What caught my eye was some artwork at the station commemorating the workers who used to work in the munitions factories in Woolwich. The earth-tone sculptures reminding rail users of days gone by when the area supplied the British army with ammunitions.
Originally known as Woolwich Warren, the Royal Arsenal in Woolwich, South East London, carried out armaments manufacture, ammunition proofing and explosives research for the UK armed forces.
In 1671, the Warren in Tower Place was established as an Ordnance Storage Depot. In 1695, an ammunition laboratory, called the Royal Laboratory, was added and a gun foundry, called the Royal Brass Foundry, was established in 1717. The Royal Arsenal ceased to be a military establishment in 1994.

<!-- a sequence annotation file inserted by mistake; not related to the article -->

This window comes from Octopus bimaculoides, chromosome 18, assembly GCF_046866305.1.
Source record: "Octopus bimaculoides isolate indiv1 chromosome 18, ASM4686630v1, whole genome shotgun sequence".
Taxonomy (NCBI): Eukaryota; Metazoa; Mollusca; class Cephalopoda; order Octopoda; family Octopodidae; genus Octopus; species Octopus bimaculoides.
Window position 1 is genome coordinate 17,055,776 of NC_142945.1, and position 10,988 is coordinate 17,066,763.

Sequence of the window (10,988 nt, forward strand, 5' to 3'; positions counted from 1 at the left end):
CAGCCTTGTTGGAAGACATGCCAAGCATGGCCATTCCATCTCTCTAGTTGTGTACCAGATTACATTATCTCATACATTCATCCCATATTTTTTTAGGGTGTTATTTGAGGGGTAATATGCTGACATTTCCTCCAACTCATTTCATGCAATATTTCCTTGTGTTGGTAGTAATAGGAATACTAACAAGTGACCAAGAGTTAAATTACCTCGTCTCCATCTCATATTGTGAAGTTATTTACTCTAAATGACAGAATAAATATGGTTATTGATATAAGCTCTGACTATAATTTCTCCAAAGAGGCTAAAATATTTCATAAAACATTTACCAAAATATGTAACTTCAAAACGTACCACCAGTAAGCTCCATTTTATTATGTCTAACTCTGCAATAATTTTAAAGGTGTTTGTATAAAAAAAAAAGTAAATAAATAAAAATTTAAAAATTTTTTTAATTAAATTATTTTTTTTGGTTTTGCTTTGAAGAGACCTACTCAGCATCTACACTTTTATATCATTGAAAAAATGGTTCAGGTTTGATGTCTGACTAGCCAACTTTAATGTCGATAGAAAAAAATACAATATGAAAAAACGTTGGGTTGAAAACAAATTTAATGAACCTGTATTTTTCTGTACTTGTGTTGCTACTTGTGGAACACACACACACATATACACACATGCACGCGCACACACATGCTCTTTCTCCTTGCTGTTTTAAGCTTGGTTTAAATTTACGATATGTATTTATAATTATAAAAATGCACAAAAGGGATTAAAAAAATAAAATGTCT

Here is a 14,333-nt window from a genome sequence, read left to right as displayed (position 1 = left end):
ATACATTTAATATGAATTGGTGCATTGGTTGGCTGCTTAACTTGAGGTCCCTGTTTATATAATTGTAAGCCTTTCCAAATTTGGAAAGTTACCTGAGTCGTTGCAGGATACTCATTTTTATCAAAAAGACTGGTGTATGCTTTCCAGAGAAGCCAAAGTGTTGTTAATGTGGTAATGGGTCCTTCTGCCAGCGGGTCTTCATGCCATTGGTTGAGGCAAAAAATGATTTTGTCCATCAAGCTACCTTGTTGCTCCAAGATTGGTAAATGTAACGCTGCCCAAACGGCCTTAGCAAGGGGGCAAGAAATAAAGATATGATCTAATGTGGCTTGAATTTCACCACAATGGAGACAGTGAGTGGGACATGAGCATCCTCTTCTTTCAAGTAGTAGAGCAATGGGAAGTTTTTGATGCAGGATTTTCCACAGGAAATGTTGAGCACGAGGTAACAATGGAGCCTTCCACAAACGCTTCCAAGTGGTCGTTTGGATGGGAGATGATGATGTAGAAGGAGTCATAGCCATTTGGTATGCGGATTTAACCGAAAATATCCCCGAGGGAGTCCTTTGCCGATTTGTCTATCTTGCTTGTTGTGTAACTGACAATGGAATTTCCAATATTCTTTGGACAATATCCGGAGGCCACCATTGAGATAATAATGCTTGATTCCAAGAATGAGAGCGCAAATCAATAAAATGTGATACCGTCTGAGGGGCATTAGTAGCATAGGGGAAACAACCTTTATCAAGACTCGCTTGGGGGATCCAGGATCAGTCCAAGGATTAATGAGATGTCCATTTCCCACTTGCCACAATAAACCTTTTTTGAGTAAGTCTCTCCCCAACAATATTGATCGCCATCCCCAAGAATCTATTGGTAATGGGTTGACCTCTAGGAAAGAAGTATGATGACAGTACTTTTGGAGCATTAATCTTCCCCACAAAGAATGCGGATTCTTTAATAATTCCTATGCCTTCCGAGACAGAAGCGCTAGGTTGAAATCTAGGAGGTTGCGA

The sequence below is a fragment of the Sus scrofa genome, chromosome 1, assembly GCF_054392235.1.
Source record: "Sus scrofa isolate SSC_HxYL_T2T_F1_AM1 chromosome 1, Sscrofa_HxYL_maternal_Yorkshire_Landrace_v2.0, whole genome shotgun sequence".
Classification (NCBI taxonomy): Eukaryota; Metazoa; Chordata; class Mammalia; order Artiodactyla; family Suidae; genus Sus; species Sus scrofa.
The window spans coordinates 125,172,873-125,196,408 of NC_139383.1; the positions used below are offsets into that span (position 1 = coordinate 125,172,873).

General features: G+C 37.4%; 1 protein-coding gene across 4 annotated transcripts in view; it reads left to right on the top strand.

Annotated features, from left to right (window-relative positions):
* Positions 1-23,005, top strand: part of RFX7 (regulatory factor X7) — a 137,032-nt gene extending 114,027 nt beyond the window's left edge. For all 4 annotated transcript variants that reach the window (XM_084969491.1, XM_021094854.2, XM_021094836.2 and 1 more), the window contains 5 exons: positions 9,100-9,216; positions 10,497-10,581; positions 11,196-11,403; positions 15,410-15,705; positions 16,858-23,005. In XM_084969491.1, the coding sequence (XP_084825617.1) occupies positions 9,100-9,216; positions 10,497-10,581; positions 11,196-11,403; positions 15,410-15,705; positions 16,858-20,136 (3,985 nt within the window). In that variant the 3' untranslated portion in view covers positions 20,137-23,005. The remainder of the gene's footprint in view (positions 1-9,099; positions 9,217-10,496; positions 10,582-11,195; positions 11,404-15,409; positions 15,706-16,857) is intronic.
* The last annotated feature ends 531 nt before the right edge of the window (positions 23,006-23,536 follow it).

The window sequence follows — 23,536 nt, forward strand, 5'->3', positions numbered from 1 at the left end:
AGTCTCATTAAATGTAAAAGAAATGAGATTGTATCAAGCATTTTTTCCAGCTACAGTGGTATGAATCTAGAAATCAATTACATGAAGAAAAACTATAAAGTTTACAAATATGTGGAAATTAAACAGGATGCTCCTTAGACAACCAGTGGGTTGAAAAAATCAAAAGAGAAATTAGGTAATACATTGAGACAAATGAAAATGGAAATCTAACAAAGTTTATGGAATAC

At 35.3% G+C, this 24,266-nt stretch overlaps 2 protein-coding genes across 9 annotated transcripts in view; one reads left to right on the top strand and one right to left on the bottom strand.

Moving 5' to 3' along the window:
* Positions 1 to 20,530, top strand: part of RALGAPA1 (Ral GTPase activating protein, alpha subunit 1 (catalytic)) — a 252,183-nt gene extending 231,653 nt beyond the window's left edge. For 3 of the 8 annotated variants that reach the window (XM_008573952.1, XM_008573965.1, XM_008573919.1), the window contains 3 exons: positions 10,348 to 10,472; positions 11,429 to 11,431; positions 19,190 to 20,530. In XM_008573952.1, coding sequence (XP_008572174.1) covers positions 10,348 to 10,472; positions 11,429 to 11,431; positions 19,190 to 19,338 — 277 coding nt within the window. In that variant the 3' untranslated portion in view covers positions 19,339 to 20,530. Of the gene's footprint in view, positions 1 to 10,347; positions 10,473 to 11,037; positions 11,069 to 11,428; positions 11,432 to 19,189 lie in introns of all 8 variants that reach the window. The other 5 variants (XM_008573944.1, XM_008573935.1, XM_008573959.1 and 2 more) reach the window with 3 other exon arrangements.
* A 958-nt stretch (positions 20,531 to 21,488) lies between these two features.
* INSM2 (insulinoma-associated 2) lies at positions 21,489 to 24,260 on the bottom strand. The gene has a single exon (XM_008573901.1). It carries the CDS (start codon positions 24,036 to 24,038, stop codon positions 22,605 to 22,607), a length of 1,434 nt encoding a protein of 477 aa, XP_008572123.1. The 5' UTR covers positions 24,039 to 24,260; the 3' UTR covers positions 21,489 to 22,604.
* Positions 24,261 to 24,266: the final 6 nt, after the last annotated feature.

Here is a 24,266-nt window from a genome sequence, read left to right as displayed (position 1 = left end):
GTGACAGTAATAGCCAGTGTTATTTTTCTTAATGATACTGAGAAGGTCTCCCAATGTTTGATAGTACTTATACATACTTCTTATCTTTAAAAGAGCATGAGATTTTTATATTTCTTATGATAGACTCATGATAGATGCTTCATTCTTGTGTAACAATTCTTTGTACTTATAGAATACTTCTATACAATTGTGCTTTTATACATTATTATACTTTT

Today, the area is the focus of redevelopment in the Thames Gateway zone, but links to its past hasn’t been forgotten. A number of historical buildings are being included in the redevelopment. The artwork at the train station adds to this memory.
Regardless of whether people agree with Britain’s military past (and present), its impact has had an impact on the urban landscape, people’s working lives and society’s collective memory.